Productivity

davidseah-progress-trackerLawrence Kasdan said ‘being a writer is like having homework every night for the rest of your life.

For self publishers this even more true–not only are we constantly writing but we’re on Twitter or Facebook or Goodreads connecting with readers and promoting our books.

I’ve been doing a lot of productivity research lately, mostly listening to podcasts because I can do that while cleaning or folding laundry.  I’ve learned a lot, particularly that an author is only as good as her tools!

Using software like Scrivener or Hootsuite can really help with writing and managing social media but only if you use them! Unfortunately using them is the hard part. I’ve tried a lot of to-do list software while excellent and somewhat fun to use, they didn’t work for me.

‘Write Book’ was way too big of an item for me (even when broken down into word count goals) because it was mixed in with the laundry, dinner and helping my kids with their homework.

Enter the Progress Tracker

I found something that works better: The Task Progress Tracker.

This is basically a worksheet created by David Seah that breaks a big job down into small pieces and then lets you track your time spent on each project. When you’ve completed a project, you’ll also know how much time you spent on it which helps you plan better for the future–so double bonus there!

Here’s how I use it:

1. Print out a worksheet and staple it to a folder. I keep all associated materials to the project in the folder.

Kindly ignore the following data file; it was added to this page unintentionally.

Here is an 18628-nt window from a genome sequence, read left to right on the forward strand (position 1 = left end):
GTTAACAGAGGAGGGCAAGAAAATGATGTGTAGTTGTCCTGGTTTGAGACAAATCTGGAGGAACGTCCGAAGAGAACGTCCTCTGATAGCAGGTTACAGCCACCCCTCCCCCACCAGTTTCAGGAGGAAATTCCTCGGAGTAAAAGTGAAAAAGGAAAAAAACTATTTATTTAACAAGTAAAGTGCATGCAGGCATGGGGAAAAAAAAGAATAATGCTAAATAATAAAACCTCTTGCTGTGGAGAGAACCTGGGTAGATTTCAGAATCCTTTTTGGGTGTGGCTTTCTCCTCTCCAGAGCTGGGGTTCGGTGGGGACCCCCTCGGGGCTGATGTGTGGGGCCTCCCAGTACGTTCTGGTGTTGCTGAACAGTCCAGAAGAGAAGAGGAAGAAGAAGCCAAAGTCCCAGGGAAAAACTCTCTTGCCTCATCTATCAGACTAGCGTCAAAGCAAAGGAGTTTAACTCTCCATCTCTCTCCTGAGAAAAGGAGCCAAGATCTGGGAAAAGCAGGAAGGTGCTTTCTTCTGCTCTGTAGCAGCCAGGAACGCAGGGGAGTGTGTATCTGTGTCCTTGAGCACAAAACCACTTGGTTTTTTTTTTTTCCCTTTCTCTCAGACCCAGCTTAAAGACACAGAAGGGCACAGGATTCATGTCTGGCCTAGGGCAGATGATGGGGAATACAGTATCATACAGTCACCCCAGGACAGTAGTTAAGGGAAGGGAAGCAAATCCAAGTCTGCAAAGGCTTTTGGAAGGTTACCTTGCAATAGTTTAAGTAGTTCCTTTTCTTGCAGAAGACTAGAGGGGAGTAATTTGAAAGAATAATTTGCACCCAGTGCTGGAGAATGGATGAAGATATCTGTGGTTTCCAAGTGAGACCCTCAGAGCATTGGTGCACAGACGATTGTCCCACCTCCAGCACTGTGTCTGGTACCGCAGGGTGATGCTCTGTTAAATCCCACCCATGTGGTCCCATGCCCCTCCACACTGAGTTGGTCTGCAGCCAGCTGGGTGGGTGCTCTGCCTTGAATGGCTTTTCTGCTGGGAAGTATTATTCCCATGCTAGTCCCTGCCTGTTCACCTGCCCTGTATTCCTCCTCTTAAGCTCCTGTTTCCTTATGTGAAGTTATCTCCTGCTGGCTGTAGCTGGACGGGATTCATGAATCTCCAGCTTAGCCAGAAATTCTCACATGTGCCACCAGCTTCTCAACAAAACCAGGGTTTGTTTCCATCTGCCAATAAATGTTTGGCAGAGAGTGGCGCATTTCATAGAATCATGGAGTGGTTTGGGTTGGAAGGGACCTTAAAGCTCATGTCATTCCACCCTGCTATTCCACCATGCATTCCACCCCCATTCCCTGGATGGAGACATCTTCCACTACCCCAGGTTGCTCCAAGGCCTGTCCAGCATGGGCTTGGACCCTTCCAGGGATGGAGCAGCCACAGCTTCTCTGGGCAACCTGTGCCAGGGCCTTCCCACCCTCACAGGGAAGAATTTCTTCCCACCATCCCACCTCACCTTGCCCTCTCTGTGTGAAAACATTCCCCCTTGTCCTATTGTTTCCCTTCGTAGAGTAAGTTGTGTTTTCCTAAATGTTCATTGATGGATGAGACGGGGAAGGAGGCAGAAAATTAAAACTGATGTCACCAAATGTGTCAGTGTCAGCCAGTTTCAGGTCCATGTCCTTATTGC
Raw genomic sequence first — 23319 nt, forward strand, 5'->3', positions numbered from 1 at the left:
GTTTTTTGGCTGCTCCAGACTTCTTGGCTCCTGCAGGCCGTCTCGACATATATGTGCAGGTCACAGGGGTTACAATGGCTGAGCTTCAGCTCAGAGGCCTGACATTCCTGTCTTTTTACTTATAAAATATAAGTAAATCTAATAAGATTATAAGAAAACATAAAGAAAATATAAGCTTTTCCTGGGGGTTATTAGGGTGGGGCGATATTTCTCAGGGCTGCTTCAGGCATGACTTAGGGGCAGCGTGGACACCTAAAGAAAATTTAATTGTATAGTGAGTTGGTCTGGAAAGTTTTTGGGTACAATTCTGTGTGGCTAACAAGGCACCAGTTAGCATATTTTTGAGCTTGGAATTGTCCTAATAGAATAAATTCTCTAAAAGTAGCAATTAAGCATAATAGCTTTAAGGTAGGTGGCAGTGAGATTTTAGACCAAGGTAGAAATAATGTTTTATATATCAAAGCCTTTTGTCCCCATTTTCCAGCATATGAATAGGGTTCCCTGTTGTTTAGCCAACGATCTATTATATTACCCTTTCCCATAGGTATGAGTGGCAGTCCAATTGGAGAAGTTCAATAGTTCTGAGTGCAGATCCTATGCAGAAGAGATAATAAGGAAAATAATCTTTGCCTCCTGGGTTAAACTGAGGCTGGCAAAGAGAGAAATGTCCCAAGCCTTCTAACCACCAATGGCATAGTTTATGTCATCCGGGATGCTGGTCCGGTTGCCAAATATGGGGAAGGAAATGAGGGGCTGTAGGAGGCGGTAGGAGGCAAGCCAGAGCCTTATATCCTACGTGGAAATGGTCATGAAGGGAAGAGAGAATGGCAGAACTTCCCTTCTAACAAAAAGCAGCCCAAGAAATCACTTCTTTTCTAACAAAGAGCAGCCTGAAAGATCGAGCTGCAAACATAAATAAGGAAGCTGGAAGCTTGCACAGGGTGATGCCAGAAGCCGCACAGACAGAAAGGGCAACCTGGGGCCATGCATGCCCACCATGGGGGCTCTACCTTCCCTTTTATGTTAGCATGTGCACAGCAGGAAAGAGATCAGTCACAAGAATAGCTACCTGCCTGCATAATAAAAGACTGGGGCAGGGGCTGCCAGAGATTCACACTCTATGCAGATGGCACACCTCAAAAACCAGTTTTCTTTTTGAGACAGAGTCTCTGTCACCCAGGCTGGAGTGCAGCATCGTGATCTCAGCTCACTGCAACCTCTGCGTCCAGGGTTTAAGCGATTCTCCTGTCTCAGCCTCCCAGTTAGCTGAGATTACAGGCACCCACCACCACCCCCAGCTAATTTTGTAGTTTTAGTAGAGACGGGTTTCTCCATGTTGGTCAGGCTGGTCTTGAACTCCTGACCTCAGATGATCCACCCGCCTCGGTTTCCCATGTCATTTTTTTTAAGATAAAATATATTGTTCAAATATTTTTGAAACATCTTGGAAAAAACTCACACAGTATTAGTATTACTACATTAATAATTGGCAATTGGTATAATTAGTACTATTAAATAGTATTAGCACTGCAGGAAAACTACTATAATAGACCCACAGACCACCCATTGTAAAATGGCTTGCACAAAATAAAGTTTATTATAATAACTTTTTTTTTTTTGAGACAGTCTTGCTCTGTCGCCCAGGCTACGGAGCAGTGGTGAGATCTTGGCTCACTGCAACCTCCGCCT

2. Then I take my book outline and transfer each chapter to a line. Alternatively, you could use this to track how much time you are spending on Social Media or book promotion. Showing up on Twitter and Facebook is half the battle!

3. Use Online Stopwatch to time 15 minute increments of work on a project. (You can do anything for 15 minutes!)

Not only does this make me a better planner, on days when my only option is to grab 15 minutes, I get the stuff that needs doing done.

Do you have any productivity tools that help you to focus?

 

 

Seven Point Story Structure with Dan Wells

I was listening to Writing Excuses the other day and Dan Wells (Partials, John Cleaver Books) did a great break down of his take on the Seven Point Story Structure. With NaNoWriMo coming up quickly, I thought I’d share that info here.

He’s also got a presentation of the Seven Point Structure on YouTube, so I’m linking to those videos as well. ( Scroll down for the videos.) They are well worth watching, especially if you are struggling to come up with a plot.watch full xXx: Return of Xander Cage 2017 movie

He runs downs the plots of many books and movies as examples including Harry Potter, Pride & Prejudice and The Matrix. I’ve also worked up a set of worksheets based on this structure (because after you know it, it is fun to find it in all of your favorite show and books.)

I’ll do a quick summary , give you some worksheets and a Scrivener Template* and you can watch the videos. It’s an awesome way to kick of NaNoWriMo with a strong start. (And increase the chances you’ll have something that you can eventually publish.)

*Please Note: The Scrivener Template must be imported. You cannot just double click on the file and have it open. If you don’t have Scrivener or want step by step instructions for using it, please download the free Author Toolkit.

Quick Notes

Here are a few quick notes on the presentation, so that you can get  jump on the information. The worksheet has a cover sheet that includes these notes:

The Hook

This is where your characters start from. You set up your character’s world and set their stakes (what they have to lose) in this part.

Plot Turn 1

This is the event that sets your story in motion.  It moves you from the beginning to the Midpoint. You character’s world changes here.

Pinch 1

Pinches are where you put pressure on your hero from your antagonist to force your hero into action.

Midpoint

The midpoint takes your character from reaction to action. At the midpoint, your character determines that she must do something.  (This can take place over a series of scenes.)